Distracted driving and drowsy driving are two of the leading causes of fatal New Mexico truck accidents. Truck drivers spend countless hours on the road and can become easily tired or distracted after a long shift. This creates a serious danger not just for other motorists, but also for those who routinely find themselves working along the edge of the road.
In 1996, New Mexico lawmakers passed the first version of the state’s “Move Over” law, which was designed to protect emergency workers from the hazards of routinely working near the road’s edge. At the time, lawmakers noticed an increase in New Mexico roadside traffic accidents, especially those involving police officers, firefighters, and emergency medical personnel.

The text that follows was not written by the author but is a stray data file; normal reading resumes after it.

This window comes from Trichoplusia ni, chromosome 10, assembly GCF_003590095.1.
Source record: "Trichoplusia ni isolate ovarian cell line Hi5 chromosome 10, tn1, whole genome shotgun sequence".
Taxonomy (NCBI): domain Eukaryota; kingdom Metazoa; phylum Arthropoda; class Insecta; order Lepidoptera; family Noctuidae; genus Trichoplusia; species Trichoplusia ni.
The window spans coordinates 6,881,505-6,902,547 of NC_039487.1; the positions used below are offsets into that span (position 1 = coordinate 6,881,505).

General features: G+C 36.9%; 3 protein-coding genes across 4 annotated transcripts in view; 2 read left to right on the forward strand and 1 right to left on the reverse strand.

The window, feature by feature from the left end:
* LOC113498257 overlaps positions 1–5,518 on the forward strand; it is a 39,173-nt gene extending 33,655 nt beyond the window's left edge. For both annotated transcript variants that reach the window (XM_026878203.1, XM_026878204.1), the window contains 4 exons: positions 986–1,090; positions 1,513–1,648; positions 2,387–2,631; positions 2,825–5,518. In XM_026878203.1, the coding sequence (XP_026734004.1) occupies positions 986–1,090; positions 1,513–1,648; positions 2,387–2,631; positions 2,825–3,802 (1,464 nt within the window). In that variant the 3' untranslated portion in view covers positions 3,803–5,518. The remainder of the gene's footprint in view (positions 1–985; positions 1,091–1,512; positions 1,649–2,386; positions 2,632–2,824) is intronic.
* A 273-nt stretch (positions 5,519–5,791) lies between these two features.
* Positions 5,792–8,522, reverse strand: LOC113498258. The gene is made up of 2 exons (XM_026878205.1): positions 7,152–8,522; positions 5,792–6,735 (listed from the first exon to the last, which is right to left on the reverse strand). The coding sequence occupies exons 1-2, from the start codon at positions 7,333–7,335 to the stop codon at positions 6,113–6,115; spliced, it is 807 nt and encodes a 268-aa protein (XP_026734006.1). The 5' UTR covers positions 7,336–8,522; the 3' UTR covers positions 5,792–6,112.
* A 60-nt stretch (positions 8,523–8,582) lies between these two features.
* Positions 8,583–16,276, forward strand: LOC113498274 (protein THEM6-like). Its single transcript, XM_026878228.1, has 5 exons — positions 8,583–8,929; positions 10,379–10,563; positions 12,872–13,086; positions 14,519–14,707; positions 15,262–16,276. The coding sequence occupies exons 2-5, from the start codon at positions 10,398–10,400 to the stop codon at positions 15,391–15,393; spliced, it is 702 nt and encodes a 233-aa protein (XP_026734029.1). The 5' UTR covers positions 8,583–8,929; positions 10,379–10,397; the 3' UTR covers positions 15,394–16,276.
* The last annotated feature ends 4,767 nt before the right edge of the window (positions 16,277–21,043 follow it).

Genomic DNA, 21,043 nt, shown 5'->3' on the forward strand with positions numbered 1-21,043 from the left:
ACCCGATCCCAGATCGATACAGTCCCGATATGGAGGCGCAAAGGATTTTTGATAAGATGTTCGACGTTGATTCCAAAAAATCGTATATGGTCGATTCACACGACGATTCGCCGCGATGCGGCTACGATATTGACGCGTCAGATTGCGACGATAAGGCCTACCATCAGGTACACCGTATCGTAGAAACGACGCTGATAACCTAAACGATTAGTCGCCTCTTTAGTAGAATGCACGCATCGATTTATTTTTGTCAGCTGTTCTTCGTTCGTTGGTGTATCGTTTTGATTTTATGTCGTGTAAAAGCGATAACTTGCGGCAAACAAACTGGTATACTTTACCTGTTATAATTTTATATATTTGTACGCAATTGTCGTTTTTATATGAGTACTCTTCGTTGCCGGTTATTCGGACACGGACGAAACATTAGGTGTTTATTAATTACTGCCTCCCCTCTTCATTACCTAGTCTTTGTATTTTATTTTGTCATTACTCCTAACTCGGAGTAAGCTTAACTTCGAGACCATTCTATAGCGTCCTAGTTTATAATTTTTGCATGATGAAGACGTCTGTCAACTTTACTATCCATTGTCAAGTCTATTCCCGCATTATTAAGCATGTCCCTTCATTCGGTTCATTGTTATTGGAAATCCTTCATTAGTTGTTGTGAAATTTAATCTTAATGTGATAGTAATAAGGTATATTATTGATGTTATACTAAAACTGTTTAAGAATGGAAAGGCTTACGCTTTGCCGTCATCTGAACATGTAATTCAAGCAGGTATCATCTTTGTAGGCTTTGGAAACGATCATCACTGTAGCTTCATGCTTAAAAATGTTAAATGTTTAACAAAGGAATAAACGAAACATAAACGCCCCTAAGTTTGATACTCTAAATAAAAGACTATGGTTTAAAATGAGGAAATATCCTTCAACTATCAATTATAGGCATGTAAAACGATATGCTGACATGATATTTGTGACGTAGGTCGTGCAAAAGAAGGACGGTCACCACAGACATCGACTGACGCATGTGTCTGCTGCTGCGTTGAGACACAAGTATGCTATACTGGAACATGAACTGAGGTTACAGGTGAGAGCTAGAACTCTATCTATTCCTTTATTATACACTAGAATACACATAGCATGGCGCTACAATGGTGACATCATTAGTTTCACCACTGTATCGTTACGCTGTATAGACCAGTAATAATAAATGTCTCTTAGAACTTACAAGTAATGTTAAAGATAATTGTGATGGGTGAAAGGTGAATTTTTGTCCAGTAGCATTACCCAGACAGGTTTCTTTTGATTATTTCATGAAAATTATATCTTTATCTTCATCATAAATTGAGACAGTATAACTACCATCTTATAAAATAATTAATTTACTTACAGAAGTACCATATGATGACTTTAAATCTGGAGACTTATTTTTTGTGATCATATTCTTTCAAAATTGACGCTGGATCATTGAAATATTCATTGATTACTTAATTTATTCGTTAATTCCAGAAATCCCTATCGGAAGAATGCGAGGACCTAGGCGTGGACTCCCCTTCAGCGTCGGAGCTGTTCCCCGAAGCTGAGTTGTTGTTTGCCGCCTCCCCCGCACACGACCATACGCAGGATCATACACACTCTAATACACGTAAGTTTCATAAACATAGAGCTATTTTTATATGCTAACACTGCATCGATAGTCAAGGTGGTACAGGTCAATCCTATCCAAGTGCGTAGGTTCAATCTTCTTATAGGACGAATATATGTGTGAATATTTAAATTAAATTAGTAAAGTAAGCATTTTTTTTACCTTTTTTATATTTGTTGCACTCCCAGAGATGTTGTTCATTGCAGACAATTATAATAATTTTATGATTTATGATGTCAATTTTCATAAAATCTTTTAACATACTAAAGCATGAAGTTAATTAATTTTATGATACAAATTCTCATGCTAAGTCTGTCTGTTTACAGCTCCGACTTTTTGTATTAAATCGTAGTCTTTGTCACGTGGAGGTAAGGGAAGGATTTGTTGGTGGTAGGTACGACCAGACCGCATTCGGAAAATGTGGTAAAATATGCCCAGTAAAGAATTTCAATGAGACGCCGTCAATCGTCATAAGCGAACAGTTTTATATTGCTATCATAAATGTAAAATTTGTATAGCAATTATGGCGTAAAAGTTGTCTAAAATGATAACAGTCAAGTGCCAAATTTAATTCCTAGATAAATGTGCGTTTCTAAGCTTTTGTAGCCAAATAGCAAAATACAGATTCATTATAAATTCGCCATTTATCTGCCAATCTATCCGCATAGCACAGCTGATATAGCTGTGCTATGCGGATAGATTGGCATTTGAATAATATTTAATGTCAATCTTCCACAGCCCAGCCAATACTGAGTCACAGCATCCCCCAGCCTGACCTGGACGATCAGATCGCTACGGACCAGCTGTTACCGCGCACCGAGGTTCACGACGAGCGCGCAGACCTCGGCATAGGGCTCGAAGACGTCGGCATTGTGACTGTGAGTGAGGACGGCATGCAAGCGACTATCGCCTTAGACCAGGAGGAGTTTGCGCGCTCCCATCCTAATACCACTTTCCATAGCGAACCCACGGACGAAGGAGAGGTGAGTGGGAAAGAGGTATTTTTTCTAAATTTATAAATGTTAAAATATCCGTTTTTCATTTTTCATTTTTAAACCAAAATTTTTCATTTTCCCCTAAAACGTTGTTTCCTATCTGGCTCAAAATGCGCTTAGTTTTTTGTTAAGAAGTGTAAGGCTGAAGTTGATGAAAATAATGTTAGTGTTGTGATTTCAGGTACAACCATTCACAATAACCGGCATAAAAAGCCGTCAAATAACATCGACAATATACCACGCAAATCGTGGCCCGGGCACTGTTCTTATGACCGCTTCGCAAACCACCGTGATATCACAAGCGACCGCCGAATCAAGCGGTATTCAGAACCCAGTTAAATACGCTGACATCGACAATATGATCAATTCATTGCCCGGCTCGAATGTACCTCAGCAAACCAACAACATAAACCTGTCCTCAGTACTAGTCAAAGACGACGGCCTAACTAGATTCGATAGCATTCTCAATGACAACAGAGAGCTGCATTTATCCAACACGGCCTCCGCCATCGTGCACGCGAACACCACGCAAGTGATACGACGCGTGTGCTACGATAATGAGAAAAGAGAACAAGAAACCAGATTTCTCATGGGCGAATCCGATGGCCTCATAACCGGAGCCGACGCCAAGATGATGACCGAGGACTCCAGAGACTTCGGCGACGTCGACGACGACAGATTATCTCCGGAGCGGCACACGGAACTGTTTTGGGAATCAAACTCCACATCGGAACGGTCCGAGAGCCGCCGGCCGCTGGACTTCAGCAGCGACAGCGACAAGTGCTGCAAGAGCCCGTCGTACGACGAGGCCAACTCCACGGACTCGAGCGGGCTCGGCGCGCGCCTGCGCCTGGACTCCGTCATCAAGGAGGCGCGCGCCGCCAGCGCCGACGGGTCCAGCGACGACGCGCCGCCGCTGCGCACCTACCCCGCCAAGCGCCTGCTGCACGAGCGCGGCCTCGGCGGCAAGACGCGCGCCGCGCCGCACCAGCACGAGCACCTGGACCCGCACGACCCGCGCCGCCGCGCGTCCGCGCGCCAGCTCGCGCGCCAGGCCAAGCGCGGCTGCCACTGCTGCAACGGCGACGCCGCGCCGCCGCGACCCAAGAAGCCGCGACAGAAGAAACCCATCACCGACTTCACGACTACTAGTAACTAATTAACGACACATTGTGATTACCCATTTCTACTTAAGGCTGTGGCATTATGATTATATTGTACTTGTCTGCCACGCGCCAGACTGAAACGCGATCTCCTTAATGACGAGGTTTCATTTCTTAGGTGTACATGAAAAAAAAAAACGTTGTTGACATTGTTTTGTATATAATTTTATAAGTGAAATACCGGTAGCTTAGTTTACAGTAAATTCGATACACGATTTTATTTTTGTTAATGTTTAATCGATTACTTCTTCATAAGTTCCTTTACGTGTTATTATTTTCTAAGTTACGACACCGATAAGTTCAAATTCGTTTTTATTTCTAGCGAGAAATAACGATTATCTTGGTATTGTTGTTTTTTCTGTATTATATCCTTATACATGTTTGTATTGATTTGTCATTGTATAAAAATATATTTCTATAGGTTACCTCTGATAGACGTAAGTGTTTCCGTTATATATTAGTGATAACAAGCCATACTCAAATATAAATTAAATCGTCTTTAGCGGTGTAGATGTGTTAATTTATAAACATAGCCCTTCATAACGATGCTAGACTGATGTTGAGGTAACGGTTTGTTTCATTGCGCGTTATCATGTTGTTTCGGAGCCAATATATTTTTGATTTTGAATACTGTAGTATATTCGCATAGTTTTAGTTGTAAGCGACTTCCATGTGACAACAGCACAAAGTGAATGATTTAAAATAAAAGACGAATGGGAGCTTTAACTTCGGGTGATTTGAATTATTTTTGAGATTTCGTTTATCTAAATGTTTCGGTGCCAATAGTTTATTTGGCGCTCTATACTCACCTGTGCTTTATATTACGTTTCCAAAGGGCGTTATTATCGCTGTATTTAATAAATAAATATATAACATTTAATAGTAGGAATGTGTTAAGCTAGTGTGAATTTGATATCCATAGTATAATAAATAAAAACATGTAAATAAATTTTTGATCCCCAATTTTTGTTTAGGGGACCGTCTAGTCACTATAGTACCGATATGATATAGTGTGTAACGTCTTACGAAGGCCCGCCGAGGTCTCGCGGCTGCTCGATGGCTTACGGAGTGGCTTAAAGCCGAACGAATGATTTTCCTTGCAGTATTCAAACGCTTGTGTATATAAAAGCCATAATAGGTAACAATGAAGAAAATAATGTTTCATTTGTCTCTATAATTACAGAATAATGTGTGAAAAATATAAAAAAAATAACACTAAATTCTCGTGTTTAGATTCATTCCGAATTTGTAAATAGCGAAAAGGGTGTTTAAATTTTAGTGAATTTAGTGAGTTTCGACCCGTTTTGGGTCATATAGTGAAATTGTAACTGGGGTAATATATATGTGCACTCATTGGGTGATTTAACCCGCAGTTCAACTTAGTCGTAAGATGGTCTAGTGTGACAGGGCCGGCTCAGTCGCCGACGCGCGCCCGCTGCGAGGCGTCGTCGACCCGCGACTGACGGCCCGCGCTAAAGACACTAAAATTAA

Thus, under New Mexico Statutes Section 66-7-332, a motorist who is approaching a stationary “authorized emergency vehicle” from behind must take certain precautions when passing the vehicle. Specifically, the passing motorist must change lanes as to not drive in the lane immediately adjacent to the lane in which the emergency vehicle is stopped. The driver must also slow down to a “reasonable and prudent” speed and proceed with caution.